After ovarian cancer flop, PharmaMar's lurbinectedin makes the cut in small cell lung cancer
More than a year after its experimental drug, lurbinectedin, failed a late-stage test in platinum-resistant ovarian cancer patients, Spanish biotech PharmaMar on Monday said the agent met the main goal in patients with relapsed small cell lung cancer (SCLC) in a Phase II study.
The primary endpoint of the 105-patient trial was to measure the overall response rate, while secondary goals included progression-free survival and overall survival. Detailed study data will be provided at a future medical meeting, the company said.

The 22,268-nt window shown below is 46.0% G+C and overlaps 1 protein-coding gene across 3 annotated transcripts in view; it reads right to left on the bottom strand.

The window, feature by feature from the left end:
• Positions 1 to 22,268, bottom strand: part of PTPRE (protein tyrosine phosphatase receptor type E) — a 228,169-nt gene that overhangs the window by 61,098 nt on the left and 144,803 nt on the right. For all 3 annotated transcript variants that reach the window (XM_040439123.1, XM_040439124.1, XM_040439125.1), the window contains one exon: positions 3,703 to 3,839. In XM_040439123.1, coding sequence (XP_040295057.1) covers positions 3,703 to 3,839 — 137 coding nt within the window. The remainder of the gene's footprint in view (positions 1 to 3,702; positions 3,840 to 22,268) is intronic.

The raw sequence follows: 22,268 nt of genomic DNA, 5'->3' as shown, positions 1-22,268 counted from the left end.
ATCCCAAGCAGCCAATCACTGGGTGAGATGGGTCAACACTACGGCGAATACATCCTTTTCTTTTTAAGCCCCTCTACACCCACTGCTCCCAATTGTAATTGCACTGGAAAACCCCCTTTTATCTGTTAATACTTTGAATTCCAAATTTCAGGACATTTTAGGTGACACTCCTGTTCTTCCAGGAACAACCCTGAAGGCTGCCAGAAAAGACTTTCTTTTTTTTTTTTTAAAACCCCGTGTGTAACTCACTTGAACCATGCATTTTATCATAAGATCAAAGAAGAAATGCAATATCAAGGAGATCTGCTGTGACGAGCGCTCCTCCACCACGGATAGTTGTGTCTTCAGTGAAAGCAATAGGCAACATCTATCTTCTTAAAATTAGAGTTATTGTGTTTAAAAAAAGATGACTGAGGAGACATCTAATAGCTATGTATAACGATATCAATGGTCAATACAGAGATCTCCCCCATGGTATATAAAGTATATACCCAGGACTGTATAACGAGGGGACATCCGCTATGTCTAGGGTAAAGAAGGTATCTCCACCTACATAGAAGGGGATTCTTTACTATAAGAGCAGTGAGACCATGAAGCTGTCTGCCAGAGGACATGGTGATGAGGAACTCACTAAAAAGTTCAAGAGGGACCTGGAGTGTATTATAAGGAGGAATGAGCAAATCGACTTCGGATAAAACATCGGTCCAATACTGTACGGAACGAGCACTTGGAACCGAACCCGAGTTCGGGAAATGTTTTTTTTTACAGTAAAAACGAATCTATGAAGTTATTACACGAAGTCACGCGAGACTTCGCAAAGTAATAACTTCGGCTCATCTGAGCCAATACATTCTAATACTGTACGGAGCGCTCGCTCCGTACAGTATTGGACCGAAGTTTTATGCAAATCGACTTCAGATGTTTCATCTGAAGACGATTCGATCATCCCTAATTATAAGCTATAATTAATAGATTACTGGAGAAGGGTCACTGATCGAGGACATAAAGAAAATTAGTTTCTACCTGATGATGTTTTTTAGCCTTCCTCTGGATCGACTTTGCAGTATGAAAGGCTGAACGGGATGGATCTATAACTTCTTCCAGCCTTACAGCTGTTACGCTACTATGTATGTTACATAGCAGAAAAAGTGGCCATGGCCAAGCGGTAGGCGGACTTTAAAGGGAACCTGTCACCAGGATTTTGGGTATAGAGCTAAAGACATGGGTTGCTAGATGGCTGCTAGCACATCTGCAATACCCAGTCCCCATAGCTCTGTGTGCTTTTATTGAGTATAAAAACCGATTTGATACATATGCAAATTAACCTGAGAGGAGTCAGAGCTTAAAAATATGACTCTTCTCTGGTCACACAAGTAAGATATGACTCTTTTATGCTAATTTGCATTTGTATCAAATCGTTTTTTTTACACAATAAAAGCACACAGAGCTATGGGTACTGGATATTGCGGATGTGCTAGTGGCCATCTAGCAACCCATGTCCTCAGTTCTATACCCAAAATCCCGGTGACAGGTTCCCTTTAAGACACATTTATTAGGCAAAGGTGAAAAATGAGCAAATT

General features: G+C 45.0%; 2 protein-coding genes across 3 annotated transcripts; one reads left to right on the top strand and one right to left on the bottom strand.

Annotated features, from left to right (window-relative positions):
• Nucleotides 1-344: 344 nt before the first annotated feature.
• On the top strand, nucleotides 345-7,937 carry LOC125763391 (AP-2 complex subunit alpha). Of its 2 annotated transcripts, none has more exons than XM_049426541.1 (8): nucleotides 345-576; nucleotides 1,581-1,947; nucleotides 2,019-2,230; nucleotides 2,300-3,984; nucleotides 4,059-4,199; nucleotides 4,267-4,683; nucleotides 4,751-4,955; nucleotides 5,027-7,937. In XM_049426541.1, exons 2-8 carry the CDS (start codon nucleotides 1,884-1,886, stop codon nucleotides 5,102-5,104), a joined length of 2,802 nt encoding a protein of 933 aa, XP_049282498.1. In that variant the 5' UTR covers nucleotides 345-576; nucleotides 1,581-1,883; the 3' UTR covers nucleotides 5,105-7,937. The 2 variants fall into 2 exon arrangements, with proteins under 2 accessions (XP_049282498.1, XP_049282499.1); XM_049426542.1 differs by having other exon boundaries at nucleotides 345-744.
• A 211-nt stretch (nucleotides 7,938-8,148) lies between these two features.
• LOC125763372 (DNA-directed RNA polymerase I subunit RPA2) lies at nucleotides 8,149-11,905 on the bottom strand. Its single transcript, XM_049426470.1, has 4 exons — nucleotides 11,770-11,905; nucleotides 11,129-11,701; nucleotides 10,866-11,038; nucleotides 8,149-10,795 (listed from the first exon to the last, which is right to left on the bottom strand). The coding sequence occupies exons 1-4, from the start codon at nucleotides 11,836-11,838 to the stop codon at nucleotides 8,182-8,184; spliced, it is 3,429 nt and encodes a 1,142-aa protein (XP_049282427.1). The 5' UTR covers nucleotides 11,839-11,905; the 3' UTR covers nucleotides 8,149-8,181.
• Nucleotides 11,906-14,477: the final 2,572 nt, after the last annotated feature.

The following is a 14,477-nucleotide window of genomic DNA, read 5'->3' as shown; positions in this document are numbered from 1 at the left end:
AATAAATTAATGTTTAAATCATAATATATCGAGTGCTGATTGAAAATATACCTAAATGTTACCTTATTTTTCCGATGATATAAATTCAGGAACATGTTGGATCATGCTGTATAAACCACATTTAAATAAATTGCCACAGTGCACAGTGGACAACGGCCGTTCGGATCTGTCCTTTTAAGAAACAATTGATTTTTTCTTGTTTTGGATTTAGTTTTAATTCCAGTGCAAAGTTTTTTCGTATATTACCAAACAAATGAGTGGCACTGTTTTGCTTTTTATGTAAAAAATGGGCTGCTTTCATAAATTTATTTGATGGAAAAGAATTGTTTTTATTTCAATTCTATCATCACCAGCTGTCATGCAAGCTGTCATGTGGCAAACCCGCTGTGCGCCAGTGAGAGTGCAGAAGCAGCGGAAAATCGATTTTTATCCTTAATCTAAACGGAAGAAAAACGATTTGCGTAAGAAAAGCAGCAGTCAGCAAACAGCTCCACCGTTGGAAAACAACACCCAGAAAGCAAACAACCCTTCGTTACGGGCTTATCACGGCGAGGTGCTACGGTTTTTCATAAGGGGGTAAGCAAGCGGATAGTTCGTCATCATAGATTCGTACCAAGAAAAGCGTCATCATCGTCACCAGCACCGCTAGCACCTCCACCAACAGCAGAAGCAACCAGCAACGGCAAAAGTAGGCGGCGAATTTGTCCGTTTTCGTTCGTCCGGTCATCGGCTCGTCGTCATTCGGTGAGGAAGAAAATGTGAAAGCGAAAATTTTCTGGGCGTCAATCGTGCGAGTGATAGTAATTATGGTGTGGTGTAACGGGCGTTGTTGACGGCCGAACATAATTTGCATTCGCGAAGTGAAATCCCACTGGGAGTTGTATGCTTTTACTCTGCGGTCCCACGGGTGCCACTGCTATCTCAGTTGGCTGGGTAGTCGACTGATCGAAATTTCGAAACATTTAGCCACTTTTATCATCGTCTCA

Meanwhile, a late-stage study testing lurbinectedin in relapsed SCLC is already underway.
Lung cancer — which encompasses small cell lung cancer (SCLC) and non-small cell lung cancer (NSCLC) — causes the highest number of cancer-related fatalities globally, the WHO estimates. SCLC, sometimes called oat cell cancer, account for 10% to 15% of all lung cancers, according to the American Cancer Society.
PharmaMar’s drug is designed to inhibit RNA polymerase II, an enzyme key to the transcription process that is over-activated in certain tumors.
The Madrid-based company has a trifecta of oncology programs in clinic for solid cancers (lurbinectedin, PM184 and PM14) apart from Yondelis, an advanced soft-tissue sarcoma and ovarian cancer treatment that it sells in Europe.